In January 2016, the Freedom Business Alliance was invited to engage business leaders from companies like Coca Cola, Life Shape, Oracle, Anthem, Randstad, Deloitte, SalesForce, Delta Airlines, and Infosys who wanted to use their business experience and corporate infrastructure to combat human trafficking. FBA
presented the corporations with on-ramps for engagement, including:
•allowing employees to do pro-bono consultation with freedom businesses;
•employing vulnerable people in every place they do business;
•training freedom businesses in business skills; and
•becoming financial supporters of the Freedom Business Alliance
FBA will hold its official launch in the first quarter of 2017, when it will gather
freedom business leaders from around the world for the first time in Chiang
Review concept of return on investment, ROI
As we acknowledge the importance of both financial capital and investors, we
also need to review the concept of ROI. The most prevalent paradigm is a
Wall Street concept.
Simply put, Wall Street is relatively one-dimensional: it is about money.
Investors put money into a business, with the hope and expectation
that they will get more money back-in the shortest time possible.
It is a two-way street: money goes from investor to business, and then back from business to investor. This is not bad or evil, but we need to think bigger, beyond the
Wall Street vs. BAM Street
We need to move from Wall Street to BAM Street. Business as Mission is
about seeking a positive impact on multiple bottom-lines for multiple
stakeholders through business.
BAM Street recognizes the importance of investors, business owners and
operators, but also values other stakeholders such as employees, customers,
suppliers, family, church, community, creation, and ultimately, God. BAM
Street is multi-dimensional. Besides financial capital,we are intentional about
putting other kinds of capital into a business: intellectual capital (for example,
through mentoring) and spiritual input (for instance,prayer).
BAM Street is more of a roundabout than a simple two-way street.
Roundabouts have multiple entry and exit points. I may put money into a BAM
or freedom business, but the financial return (part or whole) may go to some
other entity in the BAM eco-system. Part of the profit can go the community,
to profit-sharing schemes or into investment in other BAM companies.
Street engages people and groups with diverse resources to use business as a blessing – on many levels and for many stakeholders.
BAM Street and solutions to human trafficking The global BAM movement needs more financial capital, and so do freedom
businesses. But more money is not enough if we just think and operate on a Wall Street concept. Should we settle for Wall Street, or should we move towards BAM Street? With the latter model we can see more and different kinds of capital invested in businesses, with more returns to more stakeholders. Freedom and restoration of human dignity can be returns of BAM Street investments, and the Freedom Business Alliance may serve, in part, as a “BAM Street stock exchange”.
Movements of societal transformation 8 Fighting human trafficking through business solutions is necessary but it is not
a quick fix. We are seeking a good and lasting change, a holistic transformation on a macro scale.
Throughout history there has been movements of societal transformation.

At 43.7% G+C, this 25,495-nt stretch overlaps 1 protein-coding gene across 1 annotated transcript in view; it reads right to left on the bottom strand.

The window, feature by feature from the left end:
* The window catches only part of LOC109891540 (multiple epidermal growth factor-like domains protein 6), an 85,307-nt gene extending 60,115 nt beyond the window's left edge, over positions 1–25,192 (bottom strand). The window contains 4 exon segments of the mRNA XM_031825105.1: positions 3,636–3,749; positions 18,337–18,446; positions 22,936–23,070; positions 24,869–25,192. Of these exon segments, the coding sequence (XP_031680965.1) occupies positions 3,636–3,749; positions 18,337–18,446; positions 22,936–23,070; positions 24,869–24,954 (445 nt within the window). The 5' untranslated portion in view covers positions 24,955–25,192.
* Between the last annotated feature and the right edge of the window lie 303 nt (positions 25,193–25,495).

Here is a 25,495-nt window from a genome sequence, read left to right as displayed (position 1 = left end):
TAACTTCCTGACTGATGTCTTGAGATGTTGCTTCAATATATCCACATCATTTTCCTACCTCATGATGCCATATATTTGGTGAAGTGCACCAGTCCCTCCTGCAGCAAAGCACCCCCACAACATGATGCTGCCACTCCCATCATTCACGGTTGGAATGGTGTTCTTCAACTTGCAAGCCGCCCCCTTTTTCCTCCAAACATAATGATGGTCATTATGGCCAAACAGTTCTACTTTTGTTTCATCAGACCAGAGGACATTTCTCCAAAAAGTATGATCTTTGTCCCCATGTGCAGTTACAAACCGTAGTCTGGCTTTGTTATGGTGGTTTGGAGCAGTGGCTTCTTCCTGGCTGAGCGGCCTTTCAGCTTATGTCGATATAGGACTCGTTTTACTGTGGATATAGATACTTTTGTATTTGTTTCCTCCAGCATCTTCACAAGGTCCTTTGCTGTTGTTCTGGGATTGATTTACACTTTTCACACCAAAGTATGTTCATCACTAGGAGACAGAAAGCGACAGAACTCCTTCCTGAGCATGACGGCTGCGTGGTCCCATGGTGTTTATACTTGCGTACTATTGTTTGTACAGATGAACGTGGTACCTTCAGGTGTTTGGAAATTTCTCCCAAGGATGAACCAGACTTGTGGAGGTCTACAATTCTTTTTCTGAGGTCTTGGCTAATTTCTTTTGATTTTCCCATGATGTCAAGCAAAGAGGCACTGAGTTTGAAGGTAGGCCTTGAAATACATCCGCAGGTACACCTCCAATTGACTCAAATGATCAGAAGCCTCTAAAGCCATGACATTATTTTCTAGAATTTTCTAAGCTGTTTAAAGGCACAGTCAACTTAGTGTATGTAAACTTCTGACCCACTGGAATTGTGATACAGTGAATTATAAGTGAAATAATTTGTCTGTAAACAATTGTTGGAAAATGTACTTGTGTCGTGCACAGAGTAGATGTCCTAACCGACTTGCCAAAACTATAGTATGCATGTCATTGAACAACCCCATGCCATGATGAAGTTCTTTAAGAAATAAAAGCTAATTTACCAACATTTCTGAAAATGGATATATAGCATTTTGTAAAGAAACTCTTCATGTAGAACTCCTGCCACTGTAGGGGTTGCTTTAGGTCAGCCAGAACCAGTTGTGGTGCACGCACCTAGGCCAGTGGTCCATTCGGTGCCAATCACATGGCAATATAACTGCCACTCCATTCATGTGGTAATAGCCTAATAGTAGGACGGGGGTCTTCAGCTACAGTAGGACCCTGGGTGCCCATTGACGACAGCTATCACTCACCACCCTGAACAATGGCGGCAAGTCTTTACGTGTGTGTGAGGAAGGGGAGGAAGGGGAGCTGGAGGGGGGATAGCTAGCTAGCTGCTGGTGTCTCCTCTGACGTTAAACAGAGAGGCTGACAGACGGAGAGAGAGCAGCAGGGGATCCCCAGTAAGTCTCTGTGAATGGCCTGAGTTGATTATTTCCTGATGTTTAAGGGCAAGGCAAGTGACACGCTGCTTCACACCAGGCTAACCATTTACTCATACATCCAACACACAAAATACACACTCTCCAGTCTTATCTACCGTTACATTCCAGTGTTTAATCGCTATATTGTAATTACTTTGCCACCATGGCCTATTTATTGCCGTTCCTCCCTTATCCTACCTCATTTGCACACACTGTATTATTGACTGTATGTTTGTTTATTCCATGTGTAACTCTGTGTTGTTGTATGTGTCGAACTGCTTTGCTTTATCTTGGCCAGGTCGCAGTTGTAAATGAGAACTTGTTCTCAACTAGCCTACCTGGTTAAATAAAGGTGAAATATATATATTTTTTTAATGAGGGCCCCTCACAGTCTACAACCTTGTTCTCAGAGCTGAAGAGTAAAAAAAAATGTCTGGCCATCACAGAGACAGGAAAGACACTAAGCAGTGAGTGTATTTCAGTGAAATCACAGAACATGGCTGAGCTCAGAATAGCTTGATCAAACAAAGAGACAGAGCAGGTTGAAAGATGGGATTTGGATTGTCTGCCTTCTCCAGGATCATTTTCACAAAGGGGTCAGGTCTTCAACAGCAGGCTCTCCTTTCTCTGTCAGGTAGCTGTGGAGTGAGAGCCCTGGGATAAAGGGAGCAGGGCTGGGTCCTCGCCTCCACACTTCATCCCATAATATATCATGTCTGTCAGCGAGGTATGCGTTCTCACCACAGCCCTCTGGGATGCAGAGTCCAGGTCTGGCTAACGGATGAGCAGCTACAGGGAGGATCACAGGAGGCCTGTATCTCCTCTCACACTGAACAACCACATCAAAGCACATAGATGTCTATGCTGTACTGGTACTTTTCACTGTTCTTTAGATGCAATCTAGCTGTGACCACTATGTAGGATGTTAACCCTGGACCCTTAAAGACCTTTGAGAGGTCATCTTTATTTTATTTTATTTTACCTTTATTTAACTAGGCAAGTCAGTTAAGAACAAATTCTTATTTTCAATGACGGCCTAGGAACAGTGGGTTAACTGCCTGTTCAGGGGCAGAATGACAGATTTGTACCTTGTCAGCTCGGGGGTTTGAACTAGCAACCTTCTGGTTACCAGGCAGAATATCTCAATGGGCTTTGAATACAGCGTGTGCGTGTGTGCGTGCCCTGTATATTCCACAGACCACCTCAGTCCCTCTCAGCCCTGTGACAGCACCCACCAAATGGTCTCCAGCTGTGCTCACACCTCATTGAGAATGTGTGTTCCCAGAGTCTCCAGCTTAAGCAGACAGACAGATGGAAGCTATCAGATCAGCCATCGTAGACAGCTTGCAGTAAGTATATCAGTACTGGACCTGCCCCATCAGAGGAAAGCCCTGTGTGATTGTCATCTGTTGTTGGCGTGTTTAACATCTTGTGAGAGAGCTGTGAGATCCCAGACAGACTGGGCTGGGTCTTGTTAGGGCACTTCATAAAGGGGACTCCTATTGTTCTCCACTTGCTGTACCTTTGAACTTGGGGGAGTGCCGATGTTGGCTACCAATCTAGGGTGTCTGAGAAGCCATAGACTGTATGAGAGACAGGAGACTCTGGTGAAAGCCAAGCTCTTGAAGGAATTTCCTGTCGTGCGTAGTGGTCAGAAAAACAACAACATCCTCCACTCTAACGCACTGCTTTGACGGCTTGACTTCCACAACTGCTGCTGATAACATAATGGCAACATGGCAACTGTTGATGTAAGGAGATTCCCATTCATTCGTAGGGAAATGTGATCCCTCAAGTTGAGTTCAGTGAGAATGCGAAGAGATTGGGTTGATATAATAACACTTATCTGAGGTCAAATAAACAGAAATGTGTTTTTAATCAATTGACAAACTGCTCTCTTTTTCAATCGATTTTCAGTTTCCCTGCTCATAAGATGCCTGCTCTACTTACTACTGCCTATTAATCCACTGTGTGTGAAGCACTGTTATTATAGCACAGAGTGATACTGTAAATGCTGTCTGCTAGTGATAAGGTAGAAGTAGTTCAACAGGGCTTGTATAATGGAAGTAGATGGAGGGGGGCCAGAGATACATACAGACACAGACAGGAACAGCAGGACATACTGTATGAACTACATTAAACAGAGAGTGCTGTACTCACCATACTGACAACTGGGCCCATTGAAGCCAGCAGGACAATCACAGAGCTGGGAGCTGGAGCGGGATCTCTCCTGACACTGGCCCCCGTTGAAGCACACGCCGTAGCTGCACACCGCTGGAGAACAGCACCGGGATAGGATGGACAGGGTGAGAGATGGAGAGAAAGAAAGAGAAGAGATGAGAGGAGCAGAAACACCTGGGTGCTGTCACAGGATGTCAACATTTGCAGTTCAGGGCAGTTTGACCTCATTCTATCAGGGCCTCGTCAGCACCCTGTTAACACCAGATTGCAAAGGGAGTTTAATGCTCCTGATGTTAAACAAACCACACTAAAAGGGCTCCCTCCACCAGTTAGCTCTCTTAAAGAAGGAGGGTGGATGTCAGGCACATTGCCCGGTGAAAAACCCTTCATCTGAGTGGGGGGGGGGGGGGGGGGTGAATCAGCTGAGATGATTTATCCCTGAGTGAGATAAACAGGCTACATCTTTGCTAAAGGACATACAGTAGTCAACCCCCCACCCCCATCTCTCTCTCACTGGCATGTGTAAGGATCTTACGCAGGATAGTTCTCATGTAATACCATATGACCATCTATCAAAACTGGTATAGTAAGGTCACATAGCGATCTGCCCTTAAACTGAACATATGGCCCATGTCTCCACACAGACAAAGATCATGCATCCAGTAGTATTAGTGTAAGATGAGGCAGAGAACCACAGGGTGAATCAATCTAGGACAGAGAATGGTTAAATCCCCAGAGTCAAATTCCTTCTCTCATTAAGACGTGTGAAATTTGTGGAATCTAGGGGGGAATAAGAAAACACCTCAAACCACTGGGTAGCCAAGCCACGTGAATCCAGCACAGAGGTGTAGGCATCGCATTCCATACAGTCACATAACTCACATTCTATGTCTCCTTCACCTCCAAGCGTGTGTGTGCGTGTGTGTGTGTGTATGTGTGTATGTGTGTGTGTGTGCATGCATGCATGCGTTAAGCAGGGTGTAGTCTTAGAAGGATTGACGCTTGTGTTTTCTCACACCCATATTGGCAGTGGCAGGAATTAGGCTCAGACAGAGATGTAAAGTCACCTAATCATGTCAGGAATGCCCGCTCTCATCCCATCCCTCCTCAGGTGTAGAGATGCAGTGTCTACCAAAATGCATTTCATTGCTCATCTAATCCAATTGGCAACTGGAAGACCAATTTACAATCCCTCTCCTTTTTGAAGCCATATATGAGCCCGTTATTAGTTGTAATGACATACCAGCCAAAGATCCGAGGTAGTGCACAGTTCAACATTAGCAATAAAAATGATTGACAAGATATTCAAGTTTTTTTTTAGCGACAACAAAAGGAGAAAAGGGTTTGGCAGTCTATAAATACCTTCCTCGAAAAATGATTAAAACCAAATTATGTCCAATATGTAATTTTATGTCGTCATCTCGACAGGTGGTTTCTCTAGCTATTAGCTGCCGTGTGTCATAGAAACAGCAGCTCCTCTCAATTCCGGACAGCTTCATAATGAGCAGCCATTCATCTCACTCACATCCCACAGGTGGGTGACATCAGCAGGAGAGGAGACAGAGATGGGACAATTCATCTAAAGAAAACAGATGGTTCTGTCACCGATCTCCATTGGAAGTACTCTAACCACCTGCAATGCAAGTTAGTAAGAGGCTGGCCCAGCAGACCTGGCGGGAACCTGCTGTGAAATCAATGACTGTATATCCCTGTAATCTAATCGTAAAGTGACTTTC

We can mention the Protestant reformation, Wilberforce and the abolitionists, the suffragettes, and the civil rights movement in the US.
Looking at these movements, one can observe some common themes.
The groups often started as a small minority with a shared vision and common values. They connected with one another,
built a critical mass, and had a commendable tenacity.
The freedom business movement has the potential to become a movement of societal transformation. The vision is clear and the values are shared.
6Although small, they have taken significant steps via the Freedom Business Alliance to build critical mass.
You are of course invited to join the freedom movement!
Doing BAM and growing freedom businesses to bring freedom and achieve societal transformation is not instant coffee: take a few bits of BAM thinking and a desire for freedom, stir into a business and voilà: transformation. No,societal transformation takes time.
We want to set a stage and serve our generation in such a way that it will be a blessing for many generations to come.
BAM, Freedom Business, and the Olive Tree
We can learn from the olive tree.
Many of us think in terms of two kinds of olives: green and black. But there are a thousand or more varieties!
In the BAM movement we are not just two categories: business people on the one hand, and church and mission people on the other.
Instead, we are part of a greater eco-system of investors, bookkeepers, prayer partners, entrepreneurs, academics, human trafficking experts, theologians, marketing and sales people, and many others.
After planting, it takes about twenty – five years before an olive tree bearsedible fruit. But once it starts bearing fruit, it can produce olives for two thousand years – or more!
Olive trees are intergenerational blessings.
The modern BAM movement and the freedom business movement are still young; we are in some ways still within the first 25 years of the life of an olive tree. We do see some fruit, but are eagerly awaiting more.
In this stage of growth, the BAM olive tree needs care and feeding; the strategic and intentional investment of time and resources. We want to build a movement that can bring the good and lasting “fruit” of transformation, and we know that this will take time. In the meantime, we hold tenaciously to the vision of freedom as we build BAM communities and
develop the Freedom Business Alliance.
We embrace the promise that God will bless us so we can be a blessing – in and through business –
in our generation and for many generations to come.
Find out more about the vision of the St. Andrew Catholic Church in
Clemson, South Carolina :
Mats wrote a longer article in 2015 which elaborates on human trafficking, a